2022 23 npt boily hospital visit

Boily makes heartwarming holiday visits

National Para Hockey Team forward Vincent Boily visited Montreal hospitals during the holiday season to meet with young patients and motivate them to keep believing in their dreams

François Lafleur
January 12, 2023

Five years ago, Vincent Boily spent his holidays in the hospital. This year, he did it again.

This time, however, it was to meet young patients who are living the same reality he was in 2017.

On Jan. 6, the National Para Hockey Team rookie visited the Centre de réadaptation Marie Enfant at CHU Sainte-Justine, the Institut de réadaptation Gingras-Lindsay-de-Montréal and the Centre hospitalier universitaire Sainte-Justine.

“It's about giving back and giving time to people, keeping them motivated,” says the 22-year-old. “It can be harder at this time of year. I've been in their shoes so I can understand how they feel. I try to give them a little boost and make them smile a little bit.”

On Dec. 26, 2017, Boily was involved in a snowmobile accident, which almost paralyzed him and ended his hopes of pursuing a professional hockey career.

“I stayed in the hospital until March,” says the Alma, Que., native. “For the first two weeks, I wasn't allowed to have visitors so I spent most of my holiday season alone. It made me realize how many other people were in the same situation. Normally this is a time of year when you are surrounded by family and joy. That year it was the opposite. It was very difficult mentally.”

Over the years, Boily began to gain notoriety across Quebec for his story. His story is known well enough to have been contacted by a young man who was being treated at Sainte-Justine Hospital. The message he received only strengthened his resolve to reach out to people.

“One child in particular had texted me,” recalls Boily. “He was going through a very difficult time. He was an athlete before he got cancer. He texted me with the help of his parents to see if I could come and visit him during the holidays. It opened my mind and I thought that if I was going to see one person, I might as well try to see as many people as possible to share my story.”

Boily is getting used to the different questions the kids have when they meet him.

More often than not, the conversation eventually turns to hockey, which helps build a bond.

“When they see something wrong with me, they go straight to the point and ask me why I'm limping,” says Boily, who got his first taste of international hockey this season. “When they find out I'm on the National Para Hockey Team, they're very interested in that. There's a story of perseverance behind it. People are extremely touched because they can relate to their own situation. Even if they don't necessarily have to overcome such big obstacles, we can all learn from our different situations. Things usually work out great in the end.”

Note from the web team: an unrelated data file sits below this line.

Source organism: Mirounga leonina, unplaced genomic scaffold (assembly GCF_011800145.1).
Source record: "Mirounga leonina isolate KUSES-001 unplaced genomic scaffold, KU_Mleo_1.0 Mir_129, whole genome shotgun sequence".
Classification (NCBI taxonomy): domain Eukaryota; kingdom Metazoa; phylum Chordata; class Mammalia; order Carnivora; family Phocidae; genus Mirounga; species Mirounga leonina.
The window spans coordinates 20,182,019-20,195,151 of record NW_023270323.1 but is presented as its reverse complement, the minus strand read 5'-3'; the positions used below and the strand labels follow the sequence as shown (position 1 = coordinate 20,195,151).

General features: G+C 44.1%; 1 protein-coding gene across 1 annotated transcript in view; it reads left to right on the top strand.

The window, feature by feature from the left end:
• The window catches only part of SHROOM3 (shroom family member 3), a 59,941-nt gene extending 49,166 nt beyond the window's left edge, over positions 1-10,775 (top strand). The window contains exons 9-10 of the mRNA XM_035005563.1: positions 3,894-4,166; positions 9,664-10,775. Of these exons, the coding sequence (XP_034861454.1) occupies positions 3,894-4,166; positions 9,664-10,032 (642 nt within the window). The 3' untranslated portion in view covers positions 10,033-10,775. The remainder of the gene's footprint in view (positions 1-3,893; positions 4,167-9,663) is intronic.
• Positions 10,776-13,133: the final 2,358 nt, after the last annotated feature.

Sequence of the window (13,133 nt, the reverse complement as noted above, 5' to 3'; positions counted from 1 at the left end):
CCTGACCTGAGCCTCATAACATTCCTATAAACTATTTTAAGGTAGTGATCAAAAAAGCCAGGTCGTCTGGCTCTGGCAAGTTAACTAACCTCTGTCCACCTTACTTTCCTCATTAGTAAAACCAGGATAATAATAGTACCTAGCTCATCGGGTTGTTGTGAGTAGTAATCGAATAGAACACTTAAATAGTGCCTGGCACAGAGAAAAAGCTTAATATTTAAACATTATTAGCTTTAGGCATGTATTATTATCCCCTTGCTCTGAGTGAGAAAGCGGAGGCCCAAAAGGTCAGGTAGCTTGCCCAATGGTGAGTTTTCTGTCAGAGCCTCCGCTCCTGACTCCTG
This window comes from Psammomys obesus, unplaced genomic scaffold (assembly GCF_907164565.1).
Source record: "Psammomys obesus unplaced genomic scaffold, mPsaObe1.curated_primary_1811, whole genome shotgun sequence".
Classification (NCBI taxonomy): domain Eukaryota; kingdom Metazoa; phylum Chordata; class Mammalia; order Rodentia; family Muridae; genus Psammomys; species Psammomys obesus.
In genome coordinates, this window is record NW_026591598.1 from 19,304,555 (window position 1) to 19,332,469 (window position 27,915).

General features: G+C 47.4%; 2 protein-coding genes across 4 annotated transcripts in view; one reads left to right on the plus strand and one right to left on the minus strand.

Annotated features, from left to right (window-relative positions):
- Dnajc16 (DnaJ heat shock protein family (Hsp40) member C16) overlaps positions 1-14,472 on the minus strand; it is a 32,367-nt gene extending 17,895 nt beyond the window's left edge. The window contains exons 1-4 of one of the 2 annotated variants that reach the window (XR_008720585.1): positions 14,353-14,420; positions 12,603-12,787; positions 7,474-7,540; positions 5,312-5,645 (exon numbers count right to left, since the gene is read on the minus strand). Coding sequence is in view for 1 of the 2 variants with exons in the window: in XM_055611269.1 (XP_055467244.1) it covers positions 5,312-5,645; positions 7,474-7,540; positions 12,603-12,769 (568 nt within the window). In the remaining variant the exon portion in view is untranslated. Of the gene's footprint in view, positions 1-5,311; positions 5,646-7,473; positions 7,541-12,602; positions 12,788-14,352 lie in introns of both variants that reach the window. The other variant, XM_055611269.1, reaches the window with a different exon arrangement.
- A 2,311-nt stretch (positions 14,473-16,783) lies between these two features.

Of course, Boily is in a good position to tell young people that they should never feel sorry for themselves in life, no matter what happens.

That's the message he tried to deliver throughout his recent visits.

“The important thing is to remind all these young people that there are great things ahead for them,” Boily says. “To get where I am today, I had to believe in myself. It was hard at times, but I hung in there. I'm glad I've come this far to get to where I am now. Even if something happens to them, it's not the end of their story. They decide what chapters are left to be written.”

In addition to the children, Boily also took the opportunity to thank the health care staffs working at the various hospitals.

While the holiday season is about family for so many, the dedicated staffs sacrifice their moments of celebration to spend it with their patients.

“I experienced it when I was in the hospital,” Boily says. “I was always with great nurses. They were constantly taking care of me. It goes beyond their profession, and I think that's remarkable. Maybe some of the staff will recognize me. I want to show them that I am grateful for their dedication to me, but also to all the young people who are in hospitals now. If it wasn't for them, I might not be where I am today.”

For more information:

Esther Madziya
Manager, Communications
Hockey Canada

(403) 284-6484 

Spencer Sharkey
Manager, Communications
Hockey Canada

(403) 777-4567

Jeremy Knight
Manager, Corporate Communications
Hockey Canada

(647) 251-9738

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